Eating: The helicopters dropped us off at the Colonel’s Homestead at Walter Peak High Country Farm, a working sheep station. Feeling a bit like movie stars, our group sauntered down the road to sit by the fire and fill up on a buffet luncheon before heading out with the rest of the tourists to watch a sheep-herding and –shearing demonstration. Normally groups would return to Queenstown via the TSS Earnslaw, a 1912 coal-fired passenger ship that was dry-docked for refurbishment while we were there, so we returned via ferry.

The Botswana Butchery has a fun, funky, yet very high-end style that would resonate with many groups after a long day’s adventuring in and around Queenstown. In addition to fresh and delicious food and lots of local wine options, the restaurant has individual private dining rooms that can accommodate up to 30, plus a private lounge that can hold up to 25.

Meeting: The Sofitel Queenstown, our home for the Queentown leg, couldn’t have been more different from our previous accommodations, and yet once again it was just perfect. A gem of a boutique hotel with 82 rooms and suites, two restaurants, a cafe, and the award-winning LeSpa, the hotel sits both at the heart of downtown and just blocks away from the gondola that takes you up to activities and venues on Bob’s Peak. Wi-Fi is available (though not for free after the first half-hour). The meeting spaces are intimate and elegant, including the 900-square-foot boardroom, the 345-square-foot Kowhai Room, and the 215-square-foot Cellar.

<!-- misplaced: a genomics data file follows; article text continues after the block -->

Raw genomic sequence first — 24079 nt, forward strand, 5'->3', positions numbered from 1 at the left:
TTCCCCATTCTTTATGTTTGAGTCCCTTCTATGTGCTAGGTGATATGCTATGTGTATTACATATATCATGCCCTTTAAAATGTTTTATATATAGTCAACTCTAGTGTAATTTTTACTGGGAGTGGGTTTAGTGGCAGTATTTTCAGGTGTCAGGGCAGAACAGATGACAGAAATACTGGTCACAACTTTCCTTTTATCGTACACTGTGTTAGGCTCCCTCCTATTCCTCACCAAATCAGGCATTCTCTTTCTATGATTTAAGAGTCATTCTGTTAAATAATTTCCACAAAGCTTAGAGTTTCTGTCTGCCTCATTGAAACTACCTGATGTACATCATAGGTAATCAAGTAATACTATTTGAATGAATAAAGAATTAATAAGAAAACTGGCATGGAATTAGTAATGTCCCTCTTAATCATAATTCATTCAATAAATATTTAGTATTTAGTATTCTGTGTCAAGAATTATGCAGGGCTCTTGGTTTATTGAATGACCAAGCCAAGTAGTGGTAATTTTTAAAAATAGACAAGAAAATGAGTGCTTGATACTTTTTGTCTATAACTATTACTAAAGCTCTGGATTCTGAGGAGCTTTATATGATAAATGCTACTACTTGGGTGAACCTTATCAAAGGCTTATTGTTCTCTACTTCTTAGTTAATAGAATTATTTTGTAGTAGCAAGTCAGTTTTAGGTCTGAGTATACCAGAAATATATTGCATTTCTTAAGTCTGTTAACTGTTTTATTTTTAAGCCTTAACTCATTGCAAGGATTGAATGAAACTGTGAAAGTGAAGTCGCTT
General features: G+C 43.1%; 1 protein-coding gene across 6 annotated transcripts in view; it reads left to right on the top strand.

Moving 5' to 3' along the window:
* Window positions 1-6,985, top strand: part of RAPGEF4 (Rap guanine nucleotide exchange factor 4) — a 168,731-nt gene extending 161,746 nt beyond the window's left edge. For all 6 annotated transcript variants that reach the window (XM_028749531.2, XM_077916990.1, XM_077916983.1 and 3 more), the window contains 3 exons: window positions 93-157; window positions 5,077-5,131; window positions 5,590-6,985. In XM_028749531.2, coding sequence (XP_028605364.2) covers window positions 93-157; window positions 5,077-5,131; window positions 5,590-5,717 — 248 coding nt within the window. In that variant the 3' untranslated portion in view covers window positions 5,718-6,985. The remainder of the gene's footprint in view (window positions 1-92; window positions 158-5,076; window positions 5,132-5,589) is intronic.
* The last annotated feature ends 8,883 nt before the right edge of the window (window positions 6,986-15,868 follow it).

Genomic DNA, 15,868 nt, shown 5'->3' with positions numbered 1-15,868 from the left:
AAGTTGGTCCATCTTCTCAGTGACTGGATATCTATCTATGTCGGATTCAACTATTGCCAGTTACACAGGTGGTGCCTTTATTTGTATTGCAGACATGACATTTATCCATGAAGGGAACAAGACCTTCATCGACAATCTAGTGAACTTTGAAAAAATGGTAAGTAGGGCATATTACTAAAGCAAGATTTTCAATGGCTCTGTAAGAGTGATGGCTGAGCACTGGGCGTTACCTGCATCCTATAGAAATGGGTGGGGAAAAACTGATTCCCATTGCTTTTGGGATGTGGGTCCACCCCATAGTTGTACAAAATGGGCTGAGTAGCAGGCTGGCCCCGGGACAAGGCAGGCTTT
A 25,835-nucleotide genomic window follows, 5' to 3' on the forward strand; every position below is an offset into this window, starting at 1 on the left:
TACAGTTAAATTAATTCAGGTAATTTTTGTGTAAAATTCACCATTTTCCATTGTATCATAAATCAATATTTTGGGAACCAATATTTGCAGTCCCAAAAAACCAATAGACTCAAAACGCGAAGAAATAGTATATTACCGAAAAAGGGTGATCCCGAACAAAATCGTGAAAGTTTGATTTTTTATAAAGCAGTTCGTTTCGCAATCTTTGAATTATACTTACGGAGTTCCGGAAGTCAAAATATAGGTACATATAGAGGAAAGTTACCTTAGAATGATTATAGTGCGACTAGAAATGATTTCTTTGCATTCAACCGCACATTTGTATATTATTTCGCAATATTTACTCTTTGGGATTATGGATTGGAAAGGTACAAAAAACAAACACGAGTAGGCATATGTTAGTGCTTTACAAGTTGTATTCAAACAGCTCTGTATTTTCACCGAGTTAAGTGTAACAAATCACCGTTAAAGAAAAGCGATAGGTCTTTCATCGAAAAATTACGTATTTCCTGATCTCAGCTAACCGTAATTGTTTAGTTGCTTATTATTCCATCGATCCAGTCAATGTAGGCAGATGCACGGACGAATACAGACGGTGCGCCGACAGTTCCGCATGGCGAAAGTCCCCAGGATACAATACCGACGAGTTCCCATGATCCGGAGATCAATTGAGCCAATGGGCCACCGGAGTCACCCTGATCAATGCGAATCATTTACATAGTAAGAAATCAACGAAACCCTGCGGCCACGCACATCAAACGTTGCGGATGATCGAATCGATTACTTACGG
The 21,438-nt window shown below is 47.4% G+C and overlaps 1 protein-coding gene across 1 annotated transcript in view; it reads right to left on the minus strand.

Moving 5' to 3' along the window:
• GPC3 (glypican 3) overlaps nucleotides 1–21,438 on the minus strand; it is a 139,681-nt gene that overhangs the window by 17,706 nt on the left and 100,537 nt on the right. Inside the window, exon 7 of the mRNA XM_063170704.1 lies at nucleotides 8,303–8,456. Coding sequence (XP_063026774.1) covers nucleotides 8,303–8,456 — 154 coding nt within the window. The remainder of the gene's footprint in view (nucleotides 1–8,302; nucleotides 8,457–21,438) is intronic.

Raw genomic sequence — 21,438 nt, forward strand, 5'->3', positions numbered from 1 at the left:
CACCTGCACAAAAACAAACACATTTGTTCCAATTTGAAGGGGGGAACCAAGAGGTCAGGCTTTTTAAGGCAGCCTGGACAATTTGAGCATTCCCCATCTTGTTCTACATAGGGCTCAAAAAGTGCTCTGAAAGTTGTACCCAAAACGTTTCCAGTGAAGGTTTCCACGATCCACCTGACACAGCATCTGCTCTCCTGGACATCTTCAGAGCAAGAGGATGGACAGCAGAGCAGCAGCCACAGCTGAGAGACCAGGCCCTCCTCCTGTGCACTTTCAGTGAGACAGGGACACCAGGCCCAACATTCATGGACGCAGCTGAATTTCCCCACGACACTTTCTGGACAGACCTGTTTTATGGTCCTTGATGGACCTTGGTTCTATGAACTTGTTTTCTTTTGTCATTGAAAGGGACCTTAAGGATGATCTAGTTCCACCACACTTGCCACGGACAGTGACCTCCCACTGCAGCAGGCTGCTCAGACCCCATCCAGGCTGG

For larger groups, the Skyline Queenstown complex offers one of the coolest conference spaces I’ve run across yet. Perched above town and accessed via gondola, the Skyline’s conference area can hold up to 350 theater-style and 130 classroom-style in a space that offers panoramic views of the entire Queenstown area, from city to lake to mountain ranges (there are shades you can close when you need people to concentrate on what’s happening inside the room). Its five function venues can cater meals for 10 to 900 from its five set menus and two buffet selections.

When it comes time for a break, why settle for ordinary coffee and pudgy-pies when you can offer your more adventurous attendees an hour of unlimited lunging down a twisty track on a luge? Also a great teambuilding exercise, the luge will definitely clear their minds for the next item on your agenda. Plus, it’s just a blast. Skyline also offers a traditional Maori welcome, along with activities including orienteering, bungee jumps and canyon swings (which I hear are not for the faint of heart), mountain biking, and tandem paragliding.